Mississippi has one of the highest rate of teen pregnancy in the United States, with 76 percent of teenagers having sex before they graduate high school, but it wasn’t until this year that sex education became a required part of the high school curriculum.
Marie Barnard, a public health worker and one of the parents who fought to bring sex education into Mississippi classrooms, spoke with the Los Angeles Times. The new curriculum has teachers in Oxford, Miss., asking “students to unwrap a piece of chocolate, pass it around class and observe how dirty it became.”
“They're using the Peppermint Pattie to show that a girl is no longer clean or valuable after she's had sex — that she's been used," Barnard said. "That shouldn't be the lesson we send kids about sex.”
The comparison to dirty objects is nothing new. A school district in Texas instructed teachers last year to compare people who have had sex to dirty tooth brushes and sticks of gum, reports Slate.
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“People want to marry a virgin, just like they want a virgin toothbrush or stick of gum,” the guide read.
Kidnapping-victim-turned-advocate Elizabeth Smart came forward last year and argued that the analogy is damaging, saying:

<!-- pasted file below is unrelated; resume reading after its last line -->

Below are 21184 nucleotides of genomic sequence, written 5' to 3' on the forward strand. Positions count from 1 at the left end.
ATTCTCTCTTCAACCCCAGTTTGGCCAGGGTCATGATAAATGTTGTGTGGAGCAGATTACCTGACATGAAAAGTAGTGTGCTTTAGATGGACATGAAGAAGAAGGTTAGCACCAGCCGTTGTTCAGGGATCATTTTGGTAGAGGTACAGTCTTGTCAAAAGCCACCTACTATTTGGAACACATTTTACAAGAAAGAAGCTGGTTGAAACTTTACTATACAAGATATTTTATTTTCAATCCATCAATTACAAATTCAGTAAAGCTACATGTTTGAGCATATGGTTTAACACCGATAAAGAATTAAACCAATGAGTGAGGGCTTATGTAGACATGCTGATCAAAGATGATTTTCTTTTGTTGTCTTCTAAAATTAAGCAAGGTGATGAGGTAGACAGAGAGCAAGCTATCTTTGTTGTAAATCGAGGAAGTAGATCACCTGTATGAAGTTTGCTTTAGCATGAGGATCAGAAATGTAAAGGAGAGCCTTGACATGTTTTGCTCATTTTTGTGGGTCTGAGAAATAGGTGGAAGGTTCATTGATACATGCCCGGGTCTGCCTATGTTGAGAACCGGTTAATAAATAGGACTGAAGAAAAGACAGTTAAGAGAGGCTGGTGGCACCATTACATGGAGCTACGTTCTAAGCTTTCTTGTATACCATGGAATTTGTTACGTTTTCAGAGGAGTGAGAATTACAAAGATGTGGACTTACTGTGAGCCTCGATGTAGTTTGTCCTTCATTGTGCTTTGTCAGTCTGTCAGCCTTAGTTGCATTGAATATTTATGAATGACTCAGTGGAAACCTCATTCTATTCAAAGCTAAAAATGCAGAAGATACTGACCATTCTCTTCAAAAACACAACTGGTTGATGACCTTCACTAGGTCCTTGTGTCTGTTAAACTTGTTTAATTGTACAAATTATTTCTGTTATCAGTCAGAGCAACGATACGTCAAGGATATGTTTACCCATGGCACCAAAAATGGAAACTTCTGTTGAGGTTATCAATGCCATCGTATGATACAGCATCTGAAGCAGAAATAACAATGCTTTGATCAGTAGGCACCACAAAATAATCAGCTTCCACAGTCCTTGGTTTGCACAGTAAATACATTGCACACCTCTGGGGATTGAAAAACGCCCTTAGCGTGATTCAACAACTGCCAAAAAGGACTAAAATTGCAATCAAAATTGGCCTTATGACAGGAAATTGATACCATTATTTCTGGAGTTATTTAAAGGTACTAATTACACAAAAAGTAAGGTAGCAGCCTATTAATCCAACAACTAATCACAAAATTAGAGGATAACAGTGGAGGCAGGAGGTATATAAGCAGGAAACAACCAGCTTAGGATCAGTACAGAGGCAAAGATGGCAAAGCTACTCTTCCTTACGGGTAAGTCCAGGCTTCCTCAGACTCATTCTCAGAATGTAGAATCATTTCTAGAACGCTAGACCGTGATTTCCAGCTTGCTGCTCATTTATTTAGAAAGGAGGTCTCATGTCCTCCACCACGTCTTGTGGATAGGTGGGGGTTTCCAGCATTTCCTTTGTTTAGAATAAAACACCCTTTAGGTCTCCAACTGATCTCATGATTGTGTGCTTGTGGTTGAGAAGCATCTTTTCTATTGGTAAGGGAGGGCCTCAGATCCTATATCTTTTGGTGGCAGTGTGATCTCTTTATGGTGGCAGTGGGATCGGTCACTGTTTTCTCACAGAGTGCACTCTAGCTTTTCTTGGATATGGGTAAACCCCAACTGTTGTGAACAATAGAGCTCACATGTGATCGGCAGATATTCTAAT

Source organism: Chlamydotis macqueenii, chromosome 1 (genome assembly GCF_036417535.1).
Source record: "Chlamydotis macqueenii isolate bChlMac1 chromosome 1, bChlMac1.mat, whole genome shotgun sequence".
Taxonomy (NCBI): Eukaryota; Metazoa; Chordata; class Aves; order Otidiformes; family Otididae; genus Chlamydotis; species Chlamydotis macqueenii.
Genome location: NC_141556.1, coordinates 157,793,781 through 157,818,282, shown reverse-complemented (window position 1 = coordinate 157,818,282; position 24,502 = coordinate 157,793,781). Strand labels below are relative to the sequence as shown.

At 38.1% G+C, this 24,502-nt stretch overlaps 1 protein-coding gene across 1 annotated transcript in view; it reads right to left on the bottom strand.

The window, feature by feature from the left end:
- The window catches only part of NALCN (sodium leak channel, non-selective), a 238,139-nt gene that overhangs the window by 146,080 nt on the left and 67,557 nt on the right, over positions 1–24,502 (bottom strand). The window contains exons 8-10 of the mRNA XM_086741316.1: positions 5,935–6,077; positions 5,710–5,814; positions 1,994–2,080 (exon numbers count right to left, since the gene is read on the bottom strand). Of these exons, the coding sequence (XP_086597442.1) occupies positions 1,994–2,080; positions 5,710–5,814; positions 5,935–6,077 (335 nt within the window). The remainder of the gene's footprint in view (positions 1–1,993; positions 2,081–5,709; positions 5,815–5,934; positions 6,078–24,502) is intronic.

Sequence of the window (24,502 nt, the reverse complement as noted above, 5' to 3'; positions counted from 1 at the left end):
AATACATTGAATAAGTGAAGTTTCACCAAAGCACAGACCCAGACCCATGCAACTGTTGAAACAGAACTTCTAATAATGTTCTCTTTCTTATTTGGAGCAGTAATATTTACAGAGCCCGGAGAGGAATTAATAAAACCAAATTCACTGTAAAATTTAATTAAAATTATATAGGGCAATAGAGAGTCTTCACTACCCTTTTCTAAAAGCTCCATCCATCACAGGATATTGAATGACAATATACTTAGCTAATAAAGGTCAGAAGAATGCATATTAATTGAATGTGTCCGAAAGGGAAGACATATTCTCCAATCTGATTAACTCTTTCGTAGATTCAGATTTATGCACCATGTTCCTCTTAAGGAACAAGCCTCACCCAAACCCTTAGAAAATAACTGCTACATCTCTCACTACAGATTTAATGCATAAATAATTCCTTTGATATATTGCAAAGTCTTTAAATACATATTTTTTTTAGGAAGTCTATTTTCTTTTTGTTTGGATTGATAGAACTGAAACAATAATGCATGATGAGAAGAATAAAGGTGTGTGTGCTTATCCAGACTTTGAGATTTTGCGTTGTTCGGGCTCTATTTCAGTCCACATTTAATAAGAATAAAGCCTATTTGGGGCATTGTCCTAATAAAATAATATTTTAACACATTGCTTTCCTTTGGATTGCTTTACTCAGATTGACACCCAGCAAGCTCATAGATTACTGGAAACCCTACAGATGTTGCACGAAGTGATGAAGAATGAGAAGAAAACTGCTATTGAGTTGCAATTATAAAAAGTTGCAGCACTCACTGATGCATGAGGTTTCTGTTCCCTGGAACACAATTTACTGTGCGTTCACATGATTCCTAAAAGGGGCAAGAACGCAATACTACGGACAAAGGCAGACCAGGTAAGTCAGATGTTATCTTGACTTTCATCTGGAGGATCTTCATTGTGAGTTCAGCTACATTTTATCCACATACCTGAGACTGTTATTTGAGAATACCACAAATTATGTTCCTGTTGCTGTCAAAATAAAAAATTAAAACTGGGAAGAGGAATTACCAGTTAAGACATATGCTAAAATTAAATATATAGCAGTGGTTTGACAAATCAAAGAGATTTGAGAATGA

“I remember in school one time, I had a teacher who was talking about abstinence. And she said, ‘Imagine you’re a stick of gum. When you engage in sex, that’s like getting chewed. And if you do that lots of times, you’re going to become an old piece of gum, and who is going to want you after that?’ Well, that’s terrible. No one should ever say that. But for me, I thought, ‘I’m that chewed-up piece of gum.’ Nobody re-chews a piece of gum. You throw it away. And that’s how easy it is to feel you no longer have worth. Your life no longer has value.”
Barnard and other Oxford mothers, whom students refer to as “the sex moms,” continue to advocate for a more useful and less insulting sex education curriculum. They have been lobbying for an “abstinence-plus” education that “[urges] abstinence but also [teaches] about contraception.”